Will the transparency in the digital marketplace be a major disruptor to your business?

Will the transparency in the digital marketplace be a major disruptor to your business?

The digital marketplace has taken one giant leap forward in recent months, and this is going to have severe implications for supply chains and sales channels. A new level of transparency and touchpoints will be required by the customer here and overseas, which has the potential to be a significant disruptor to your business.

One of the key objectives being discussed today for companies in the new normal is their ability to redesign supply chains and sale channels that will enable them to ‘rapidly reconfigure’ these in times of significant disruption. This is required right now for your business online, and here is why.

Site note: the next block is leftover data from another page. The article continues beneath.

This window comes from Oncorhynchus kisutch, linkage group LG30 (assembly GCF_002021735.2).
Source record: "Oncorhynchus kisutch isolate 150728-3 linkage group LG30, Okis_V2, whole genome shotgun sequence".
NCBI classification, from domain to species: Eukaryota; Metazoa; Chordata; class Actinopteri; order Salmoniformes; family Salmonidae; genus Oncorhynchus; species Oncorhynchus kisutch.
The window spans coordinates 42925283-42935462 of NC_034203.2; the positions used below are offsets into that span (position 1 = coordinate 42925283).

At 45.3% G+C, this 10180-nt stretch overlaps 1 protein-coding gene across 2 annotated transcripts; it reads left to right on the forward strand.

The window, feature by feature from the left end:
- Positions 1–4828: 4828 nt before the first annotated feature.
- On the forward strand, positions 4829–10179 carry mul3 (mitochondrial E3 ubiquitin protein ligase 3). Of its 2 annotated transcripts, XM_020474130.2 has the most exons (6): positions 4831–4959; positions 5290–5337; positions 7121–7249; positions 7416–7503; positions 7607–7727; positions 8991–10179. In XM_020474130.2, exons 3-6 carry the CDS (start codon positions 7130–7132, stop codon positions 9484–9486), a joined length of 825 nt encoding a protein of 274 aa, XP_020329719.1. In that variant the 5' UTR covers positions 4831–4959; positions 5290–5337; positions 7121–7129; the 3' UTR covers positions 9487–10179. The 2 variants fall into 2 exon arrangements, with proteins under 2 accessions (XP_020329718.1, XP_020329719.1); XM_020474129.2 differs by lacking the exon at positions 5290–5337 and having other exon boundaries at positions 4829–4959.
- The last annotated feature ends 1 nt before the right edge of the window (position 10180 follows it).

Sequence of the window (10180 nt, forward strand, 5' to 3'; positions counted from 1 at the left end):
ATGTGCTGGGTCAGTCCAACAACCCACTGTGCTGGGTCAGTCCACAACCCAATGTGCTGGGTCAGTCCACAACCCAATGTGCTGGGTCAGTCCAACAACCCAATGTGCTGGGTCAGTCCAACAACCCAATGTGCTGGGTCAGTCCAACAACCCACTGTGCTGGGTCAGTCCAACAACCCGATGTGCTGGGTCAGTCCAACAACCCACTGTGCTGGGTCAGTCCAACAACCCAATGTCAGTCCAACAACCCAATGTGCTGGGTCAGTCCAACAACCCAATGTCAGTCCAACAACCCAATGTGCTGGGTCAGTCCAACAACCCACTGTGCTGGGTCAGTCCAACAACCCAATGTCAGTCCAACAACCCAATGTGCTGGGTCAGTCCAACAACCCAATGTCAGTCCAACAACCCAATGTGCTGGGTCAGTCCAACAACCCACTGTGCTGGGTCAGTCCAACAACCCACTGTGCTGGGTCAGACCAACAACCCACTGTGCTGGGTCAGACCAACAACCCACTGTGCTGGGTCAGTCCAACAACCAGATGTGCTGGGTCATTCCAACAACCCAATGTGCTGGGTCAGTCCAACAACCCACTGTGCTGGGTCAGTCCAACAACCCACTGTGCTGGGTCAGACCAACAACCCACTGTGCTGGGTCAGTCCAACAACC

Firstly, the pricing model has just become a whole lot more complicated, and it’s not just about the move from bricks and mortar. Consumers shopping online have a certain expectation about price, and if you are a legacy business that has not redesigned your business platform here or in your export markets, your cost base and messaging will not work online.

Secondly, traceability of the product is and will become even more essential post-COVID-19 for health and authenticity reasons. Furthermore, concerns about the environment, as well as product sustainability, will continue to be of importance to end-users.
These three touch points – price, traceability and sustainability – will see an even more significant trend towards wanting to buy or sell closer to the source, or at the very least be able to obtain the information at source on your required product or service purchase.